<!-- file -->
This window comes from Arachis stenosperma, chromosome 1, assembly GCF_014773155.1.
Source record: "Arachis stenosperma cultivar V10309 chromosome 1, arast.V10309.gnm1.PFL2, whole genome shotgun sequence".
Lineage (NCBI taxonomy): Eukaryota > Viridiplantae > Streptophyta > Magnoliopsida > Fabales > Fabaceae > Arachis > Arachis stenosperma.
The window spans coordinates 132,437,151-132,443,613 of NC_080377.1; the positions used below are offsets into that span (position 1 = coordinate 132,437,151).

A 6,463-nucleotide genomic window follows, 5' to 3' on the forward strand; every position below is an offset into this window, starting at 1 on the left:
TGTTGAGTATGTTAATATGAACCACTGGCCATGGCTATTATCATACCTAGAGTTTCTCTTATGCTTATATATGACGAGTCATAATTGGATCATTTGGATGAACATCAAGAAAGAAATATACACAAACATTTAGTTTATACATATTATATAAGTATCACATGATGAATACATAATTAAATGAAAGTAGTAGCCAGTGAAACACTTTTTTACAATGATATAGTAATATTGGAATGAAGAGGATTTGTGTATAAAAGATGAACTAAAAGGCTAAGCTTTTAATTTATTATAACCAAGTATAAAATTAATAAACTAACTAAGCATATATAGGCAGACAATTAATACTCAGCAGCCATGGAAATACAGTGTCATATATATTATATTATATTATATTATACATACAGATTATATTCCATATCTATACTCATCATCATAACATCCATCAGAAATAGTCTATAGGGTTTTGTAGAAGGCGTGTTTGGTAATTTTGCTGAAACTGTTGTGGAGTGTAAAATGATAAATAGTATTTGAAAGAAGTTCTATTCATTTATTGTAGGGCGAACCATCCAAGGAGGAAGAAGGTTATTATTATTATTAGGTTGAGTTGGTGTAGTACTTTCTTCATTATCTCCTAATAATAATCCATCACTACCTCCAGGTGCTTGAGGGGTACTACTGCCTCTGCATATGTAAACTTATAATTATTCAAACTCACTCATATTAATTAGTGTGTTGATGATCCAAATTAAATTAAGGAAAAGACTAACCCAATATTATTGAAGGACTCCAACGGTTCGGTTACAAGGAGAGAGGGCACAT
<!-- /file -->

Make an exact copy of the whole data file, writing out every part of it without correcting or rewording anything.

This window comes from Arachis stenosperma, chromosome 1, assembly GCF_014773155.1.
Source record: "Arachis stenosperma cultivar V10309 chromosome 1, arast.V10309.gnm1.PFL2, whole genome shotgun sequence".
Lineage (NCBI taxonomy): Eukaryota > Viridiplantae > Streptophyta > Magnoliopsida > Fabales > Fabaceae > Arachis > Arachis stenosperma.
The window spans coordinates 132,437,151-132,443,613 of NC_080377.1; the positions used below are offsets into that span (position 1 = coordinate 132,437,151).

A 6,463-nucleotide genomic window follows, 5' to 3' on the forward strand; every position below is an offset into this window, starting at 1 on the left:
TGTTGAGTATGTTAATATGAACCACTGGCCATGGCTATTATCATACCTAGAGTTTCTCTTATGCTTATATATGACGAGTCATAATTGGATCATTTGGATGAACATCAAGAAAGAAATATACACAAACATTTAGTTTATACATATTATATAAGTATCACATGATGAATACATAATTAAATGAAAGTAGTAGCCAGTGAAACACTTTTTTACAATGATATAGTAATATTGGAATGAAGAGGATTTGTGTATAAAAGATGAACTAAAAGGCTAAGCTTTTAATTTATTATAACCAAGTATAAAATTAATAAACTAACTAAGCATATATAGGCAGACAATTAATACTCAGCAGCCATGGAAATACAGTGTCATATATATTATATTATATTATATTATACATACAGATTATATTCCATATCTATACTCATCATCATAACATCCATCAGAAATAGTCTATAGGGTTTTGTAGAAGGCGTGTTTGGTAATTTTGCTGAAACTGTTGTGGAGTGTAAAATGATAAATAGTATTTGAAAGAAGTTCTATTCATTTATTGTAGGGCGAACCATCCAAGGAGGAAGAAGGTTATTATTATTATTAGGTTGAGTTGGTGTAGTACTTTCTTCATTATCTCCTAATAATAATCCATCACTACCTCCAGGTGCTTGAGGGGTACTACTGCCTCTGCATATGTAAACTTATAATTATTCAAACTCACTCATATTAATTAGTGTGTTGATGATCCAAATTAAATTAAGGAAAAGACTAACCCAATATTATTGAAGGACTCCAACGGTTCGGTTACAAGGAGAGAGGGCACAT